- Lack of inclusion. The problem is not intermarriage, but rather our inability to adjust to reality. The Armenian church can be, but should not be an intimidating environment for a non-Armenian spouse. Many Armenians can relate to non-Armenian Christians on a spiritual level, but their focus on Armenian heritage can be alienating and prevents the formation of deeper connections, which would secure the future of the church. Our outreach must change.
- Loss of language skills. This generally occurs in the second and third generations and unfortunately, has created an “inferiority complex” that eventually leads to drifting away from the church. Young people are told to learn Armenian, but find it difficult to practice. The fact that the church is losing people over language communication is a tragic problem. It’s an emotional issue, but the result impacts all of us and should unite us to find solutions.
- Failure to reconnect. We are an ethnic church. It should not be hard to recover constituents, yet our outreach programs for those who have drifted are limited. Sometimes, we must find them first and then identify the connection point. It’s difficult work, but this is the challenge in the diaspora.
- A spiral of decline. When our parishes are struggling, their infrastructure of programs may be limited and fail to meet the expectations of those who have been away. It’s a unfortunate cycle that must be avoided. This is especially true in our wonderful smaller parishes. Collaborative solutions can optimize results.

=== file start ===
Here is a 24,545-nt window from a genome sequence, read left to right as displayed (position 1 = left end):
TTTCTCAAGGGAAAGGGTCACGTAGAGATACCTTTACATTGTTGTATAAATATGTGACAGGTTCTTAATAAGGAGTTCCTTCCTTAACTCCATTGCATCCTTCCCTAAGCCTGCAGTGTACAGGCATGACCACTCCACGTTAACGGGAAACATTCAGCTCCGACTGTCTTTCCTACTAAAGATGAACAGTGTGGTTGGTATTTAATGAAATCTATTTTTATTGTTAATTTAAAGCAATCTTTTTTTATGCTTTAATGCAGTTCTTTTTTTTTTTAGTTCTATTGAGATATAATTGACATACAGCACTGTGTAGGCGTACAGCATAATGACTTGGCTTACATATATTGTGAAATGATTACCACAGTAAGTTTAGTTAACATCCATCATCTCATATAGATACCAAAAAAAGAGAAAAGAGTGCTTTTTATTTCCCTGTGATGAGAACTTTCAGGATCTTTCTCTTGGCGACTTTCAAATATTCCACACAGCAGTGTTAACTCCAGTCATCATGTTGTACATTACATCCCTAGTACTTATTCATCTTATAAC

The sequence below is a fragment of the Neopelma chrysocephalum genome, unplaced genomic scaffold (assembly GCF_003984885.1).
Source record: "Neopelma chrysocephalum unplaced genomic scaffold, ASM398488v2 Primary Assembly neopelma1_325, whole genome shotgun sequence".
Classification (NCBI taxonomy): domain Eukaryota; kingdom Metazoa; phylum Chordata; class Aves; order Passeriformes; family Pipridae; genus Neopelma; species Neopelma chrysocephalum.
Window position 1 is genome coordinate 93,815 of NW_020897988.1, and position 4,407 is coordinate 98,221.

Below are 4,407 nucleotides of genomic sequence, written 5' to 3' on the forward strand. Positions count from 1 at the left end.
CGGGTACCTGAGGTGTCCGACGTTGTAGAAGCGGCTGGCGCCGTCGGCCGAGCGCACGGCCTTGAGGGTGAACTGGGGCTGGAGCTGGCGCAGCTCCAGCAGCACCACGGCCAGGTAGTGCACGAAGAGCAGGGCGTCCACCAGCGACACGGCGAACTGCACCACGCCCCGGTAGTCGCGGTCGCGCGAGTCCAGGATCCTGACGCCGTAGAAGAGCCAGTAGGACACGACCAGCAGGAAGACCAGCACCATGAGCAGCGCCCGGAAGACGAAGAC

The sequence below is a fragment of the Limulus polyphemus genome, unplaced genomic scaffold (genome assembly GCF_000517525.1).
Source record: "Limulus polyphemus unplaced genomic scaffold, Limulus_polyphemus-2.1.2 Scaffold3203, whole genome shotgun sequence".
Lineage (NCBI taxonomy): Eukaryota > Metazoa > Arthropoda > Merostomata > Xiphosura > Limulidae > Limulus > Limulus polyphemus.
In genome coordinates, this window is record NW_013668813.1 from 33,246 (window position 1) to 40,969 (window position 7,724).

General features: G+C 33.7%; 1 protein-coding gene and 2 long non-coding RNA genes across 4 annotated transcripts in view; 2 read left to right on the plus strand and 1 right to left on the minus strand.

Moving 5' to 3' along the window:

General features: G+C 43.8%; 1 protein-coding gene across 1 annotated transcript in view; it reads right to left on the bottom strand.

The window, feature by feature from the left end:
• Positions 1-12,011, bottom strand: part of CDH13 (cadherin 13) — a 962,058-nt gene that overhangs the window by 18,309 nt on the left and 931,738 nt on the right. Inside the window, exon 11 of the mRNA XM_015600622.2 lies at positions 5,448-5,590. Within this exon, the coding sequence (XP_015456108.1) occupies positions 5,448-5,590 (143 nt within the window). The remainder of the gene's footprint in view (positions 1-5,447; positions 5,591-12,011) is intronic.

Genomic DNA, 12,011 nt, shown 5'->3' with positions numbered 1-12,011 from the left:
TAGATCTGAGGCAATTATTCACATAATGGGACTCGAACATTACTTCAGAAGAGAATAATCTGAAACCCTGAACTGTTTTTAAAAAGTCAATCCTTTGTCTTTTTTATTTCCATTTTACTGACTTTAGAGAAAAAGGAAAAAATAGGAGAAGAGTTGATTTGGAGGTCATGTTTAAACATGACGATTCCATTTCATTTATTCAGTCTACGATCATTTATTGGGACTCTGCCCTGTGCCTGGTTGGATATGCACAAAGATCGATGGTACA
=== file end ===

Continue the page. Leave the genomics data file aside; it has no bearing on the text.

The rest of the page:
This is simply my perspective, and I encourage you to share yours. Dialogue can and must lead to action. Our church cannot continue to suffer such significant attrition and then be “rescued” by an influx of new arrivals. A serious examination is required in a structured manner to understand attrition and provide a closed loop process that takes our learning and institutes solutions.
The good news is we have a very impressive set of “immersion” programs that are inspiring and educating a new generation of young Armenian Christians. Programs like the St. Gregory of Datev Institute and St. Nersess Summer Studies Programs have been educating and empowering deacons, youth ministers, teachers, choir members and other leadership positions that will only strengthen local parishes. This is the human infrastructure that is the foundation.
The other piece of good news is that it is never too late to come back to the church. We do have examples every week of Armenians returning to their church, but the net result is still problematic. I believe that the beauty of the Armenian church and the magnetic qualities of our heritage can attract and retain generations, but only if we are willing to internalize the causes of the exodus. Do we have the will to adjust? Can the “baby boomers” and their children be brought into the sanctuary of our beloved and holy church? Can we prevent further generational attrition? We can and must do better.